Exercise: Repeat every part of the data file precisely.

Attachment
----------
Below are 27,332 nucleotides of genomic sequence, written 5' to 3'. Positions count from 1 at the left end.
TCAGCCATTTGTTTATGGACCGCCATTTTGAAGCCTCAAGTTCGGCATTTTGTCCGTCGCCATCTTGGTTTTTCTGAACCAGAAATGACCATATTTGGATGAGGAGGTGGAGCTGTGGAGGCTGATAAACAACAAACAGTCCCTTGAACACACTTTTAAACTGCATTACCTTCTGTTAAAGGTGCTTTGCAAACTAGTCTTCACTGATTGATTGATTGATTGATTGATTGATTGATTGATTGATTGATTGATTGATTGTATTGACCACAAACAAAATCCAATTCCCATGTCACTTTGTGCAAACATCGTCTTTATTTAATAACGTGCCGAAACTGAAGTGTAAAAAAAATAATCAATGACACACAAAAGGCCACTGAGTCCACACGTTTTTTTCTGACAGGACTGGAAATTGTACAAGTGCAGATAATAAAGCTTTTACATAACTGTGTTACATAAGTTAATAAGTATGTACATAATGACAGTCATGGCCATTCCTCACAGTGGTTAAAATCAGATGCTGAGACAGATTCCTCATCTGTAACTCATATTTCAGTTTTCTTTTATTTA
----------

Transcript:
Below are 27,332 nucleotides of genomic sequence, written 5' to 3'. Positions count from 1 at the left end.
TCAGCCATTTGTTTATGGACCGCCATTTTGAAGCCTCAAGTTCGGCATTTTGTCCGTCGCCATCTTGGTTTTTCTGAACCAGAAATGACCATATTTGGATGAGGAGGTGGAGCTGTGGAGGCTGATAAACAACAAACAGTCCCTTGAACACACTTTTAAACTGCATTACCTTCTGTTAAAGGTGCTTTGCAAACTAGTCTTCACTGATTGATTGATTGATTGATTGATTGATTGATTGATTGATTGATTGATTGATTGTATTGACCACAAACAAAATCCAATTCCCATGTCACTTTGTGCAAACATCGTCTTTATTTAATAACGTGCCGAAACTGAAGTGTAAAAAAAATAATCAATGACACACAAAAGGCCACTGAGTCCACACGTTTTTTTCTGACAGGACTGGAAATTGTACAAGTGCAGATAATAAAGCTTTTACATAACTGTGTTACATAAGTTAATAAGTATGTACATAATGACAGTCATGGCCATTCCTCACAGTGGTTAAAATCAGATGCTGAGACAGATTCCTCATCTGTAACTCATATTTCAGTTTTCTTTTATTTA